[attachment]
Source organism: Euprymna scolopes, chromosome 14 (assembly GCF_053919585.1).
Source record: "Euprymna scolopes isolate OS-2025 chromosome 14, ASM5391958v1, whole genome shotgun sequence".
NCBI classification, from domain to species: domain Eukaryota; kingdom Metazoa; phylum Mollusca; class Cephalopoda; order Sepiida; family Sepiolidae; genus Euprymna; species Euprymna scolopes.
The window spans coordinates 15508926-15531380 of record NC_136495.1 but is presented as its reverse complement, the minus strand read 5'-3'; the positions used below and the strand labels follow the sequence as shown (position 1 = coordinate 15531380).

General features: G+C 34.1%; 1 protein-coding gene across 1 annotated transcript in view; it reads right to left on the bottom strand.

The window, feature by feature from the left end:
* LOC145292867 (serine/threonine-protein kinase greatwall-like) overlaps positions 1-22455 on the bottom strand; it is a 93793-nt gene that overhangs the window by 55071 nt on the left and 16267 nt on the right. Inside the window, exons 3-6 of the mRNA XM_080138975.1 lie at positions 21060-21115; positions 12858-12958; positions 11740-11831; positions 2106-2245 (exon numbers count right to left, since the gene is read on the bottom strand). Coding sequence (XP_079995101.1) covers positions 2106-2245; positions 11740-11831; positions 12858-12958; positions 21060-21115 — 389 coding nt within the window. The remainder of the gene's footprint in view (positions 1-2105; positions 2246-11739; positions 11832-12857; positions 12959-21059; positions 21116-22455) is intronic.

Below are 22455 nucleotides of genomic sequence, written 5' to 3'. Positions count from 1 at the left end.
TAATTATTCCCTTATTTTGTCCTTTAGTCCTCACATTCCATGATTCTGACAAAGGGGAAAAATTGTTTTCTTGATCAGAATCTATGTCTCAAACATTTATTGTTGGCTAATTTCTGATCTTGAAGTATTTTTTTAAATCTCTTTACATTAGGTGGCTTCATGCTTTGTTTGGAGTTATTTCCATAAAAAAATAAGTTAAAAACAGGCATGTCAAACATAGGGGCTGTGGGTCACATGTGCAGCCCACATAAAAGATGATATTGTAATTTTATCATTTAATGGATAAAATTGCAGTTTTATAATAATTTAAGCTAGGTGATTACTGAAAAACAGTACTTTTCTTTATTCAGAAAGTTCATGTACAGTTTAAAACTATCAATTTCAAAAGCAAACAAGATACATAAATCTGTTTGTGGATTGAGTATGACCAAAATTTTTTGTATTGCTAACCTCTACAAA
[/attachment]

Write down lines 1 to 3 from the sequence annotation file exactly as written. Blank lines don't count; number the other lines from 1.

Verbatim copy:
Source organism: Euprymna scolopes, chromosome 14 (assembly GCF_053919585.1).
Source record: "Euprymna scolopes isolate OS-2025 chromosome 14, ASM5391958v1, whole genome shotgun sequence".
NCBI classification, from domain to species: domain Eukaryota; kingdom Metazoa; phylum Mollusca; class Cephalopoda; order Sepiida; family Sepiolidae; genus Euprymna; species Euprymna scolopes.